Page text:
Kyle Hughes – The Trinitarian Testimony of the Spirit
Episode: Is the Holy Spirit properly called God? Yes, Christians are eager to say. But how and when did this development take place? The early church sensed the Spirit’s full divinity, but struggled for centuries to find a grammar. Kyle Hughes, The Trinitarian Testimony of the Spirit, advances an exciting new argument. He shows that the key is the Spirit’s role as a divine person who could bear witness to other divine persons. Everyone who is interested in bible and theology–take note!–and grab a listen. Trigger warning: we also dream of eating large quantities of smoked meat. If that is more than your stomach can handle, beware. Hosted by Matt Bates.
Guest: Kyle R. Hughes is History Department Chair at Whitefield Academy and Adjunct Professor of Bible and History at Belhaven University Atlanta. He is the author of The Trinitarian Testimony of the Spirit (Brill, 2018) and has published articles in Novum Testamentum, Vigiliae Christianae, and Journal of Early Christian History. His primary theological interests include early Christian scriptural exegesis, spiritual formation in the Anglican tradition, and Christian educational practice. Hughes has a Bachelor of Science in Foreign Service from Georgetown University’s Walsh School of Foreign Service, a Master of Theology from Dallas Theological Seminary, and a Doctor of Philosophy from Radboud University Nijmegen. He lives in Smyrna, Georgia with his wife and two children. He is an avid fan of Star Wars and strategic board games.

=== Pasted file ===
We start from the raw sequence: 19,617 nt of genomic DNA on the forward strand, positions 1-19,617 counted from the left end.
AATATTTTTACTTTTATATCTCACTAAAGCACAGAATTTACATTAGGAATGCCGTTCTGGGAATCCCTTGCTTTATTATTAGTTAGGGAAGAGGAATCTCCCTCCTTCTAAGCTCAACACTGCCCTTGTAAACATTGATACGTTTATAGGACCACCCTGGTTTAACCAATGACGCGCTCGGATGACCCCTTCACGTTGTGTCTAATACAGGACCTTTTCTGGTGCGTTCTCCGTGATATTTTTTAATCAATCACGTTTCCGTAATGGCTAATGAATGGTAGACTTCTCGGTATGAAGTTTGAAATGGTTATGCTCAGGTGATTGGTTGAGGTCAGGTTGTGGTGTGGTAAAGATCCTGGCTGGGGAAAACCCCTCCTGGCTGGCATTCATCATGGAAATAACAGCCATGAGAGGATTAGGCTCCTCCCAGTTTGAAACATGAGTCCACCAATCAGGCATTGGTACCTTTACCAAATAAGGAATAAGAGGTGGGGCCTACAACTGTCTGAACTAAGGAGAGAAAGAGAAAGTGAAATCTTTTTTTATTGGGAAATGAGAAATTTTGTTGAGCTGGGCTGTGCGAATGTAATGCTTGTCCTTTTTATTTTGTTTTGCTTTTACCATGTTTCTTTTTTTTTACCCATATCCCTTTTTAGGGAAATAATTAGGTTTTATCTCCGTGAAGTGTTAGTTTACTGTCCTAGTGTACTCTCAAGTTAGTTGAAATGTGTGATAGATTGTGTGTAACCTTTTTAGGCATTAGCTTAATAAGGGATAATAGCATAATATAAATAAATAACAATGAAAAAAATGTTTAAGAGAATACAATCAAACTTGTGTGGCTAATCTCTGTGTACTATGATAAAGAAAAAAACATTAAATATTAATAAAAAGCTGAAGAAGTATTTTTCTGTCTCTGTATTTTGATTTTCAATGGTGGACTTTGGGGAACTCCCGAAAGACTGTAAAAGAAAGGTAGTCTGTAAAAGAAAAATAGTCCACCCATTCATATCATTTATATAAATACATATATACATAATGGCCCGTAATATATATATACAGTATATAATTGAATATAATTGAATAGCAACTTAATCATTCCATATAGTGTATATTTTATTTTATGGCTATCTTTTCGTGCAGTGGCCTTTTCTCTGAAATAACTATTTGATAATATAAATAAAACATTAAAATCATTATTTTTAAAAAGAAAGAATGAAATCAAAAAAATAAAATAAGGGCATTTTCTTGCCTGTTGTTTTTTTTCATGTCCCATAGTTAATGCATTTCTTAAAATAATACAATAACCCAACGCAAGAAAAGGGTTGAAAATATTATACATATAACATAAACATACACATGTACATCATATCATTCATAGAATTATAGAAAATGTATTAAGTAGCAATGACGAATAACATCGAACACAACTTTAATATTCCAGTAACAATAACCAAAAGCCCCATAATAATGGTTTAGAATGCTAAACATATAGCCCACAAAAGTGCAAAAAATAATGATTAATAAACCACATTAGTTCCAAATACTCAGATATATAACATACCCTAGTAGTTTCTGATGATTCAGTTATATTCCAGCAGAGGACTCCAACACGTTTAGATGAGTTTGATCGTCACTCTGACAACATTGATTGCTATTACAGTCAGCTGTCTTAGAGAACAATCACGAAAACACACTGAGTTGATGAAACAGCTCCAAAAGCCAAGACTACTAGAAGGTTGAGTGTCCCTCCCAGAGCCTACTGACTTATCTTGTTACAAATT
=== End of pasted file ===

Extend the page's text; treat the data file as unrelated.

The Book: Kyle R. Hughes, The Trinitarian Testimony of the Spirit: Prosopological Exegesis and the Development of Pre-Nicene Pneumatology (Supplements to Vigiliae Christianae 147; Leiden: Brill, 2018). In The Trinitarian Testimony of the Spirit, Kyle R. Hughes offers a new approach to the development of early Christian pneumatology by focusing on how Justin, Irenaeus, and Tertullian linked the Holy Spirit with testimony to the deity and lordship of the Father and the Son. Drawing extensively on recent studies of prosopological exegesis and divine testimony in the ancient world, Hughes demonstrates how these three pre-Nicene Christian writers utilized Scripture and the conventions of ancient rhetoric and exegesis to formulate a highly innovative approach to the Holy Spirit that would contribute to the identification of the Spirit as the third person of the Trinity. (Publisher’s description).
The OnScript Quip (our review): Scholars have long agreed that the answers to vital questions about the development of the doctrine of the Trinity are ‘no’. But Kyle Hughes’ extraordinary study will shatter this consensus. The questions are: Can we show the Spirit was regarded to be a distinct divine person before the third century? Can the Trinity be successfully rooted in the Old Testament as well as the New? The answers must now be ‘yes’. The Trinitarian Testimony of the Spirit is one of those rare breakthrough books that will reshape both historical and systematic theology. Read it. — Matthew W. Bates, Quincy University, OnScript
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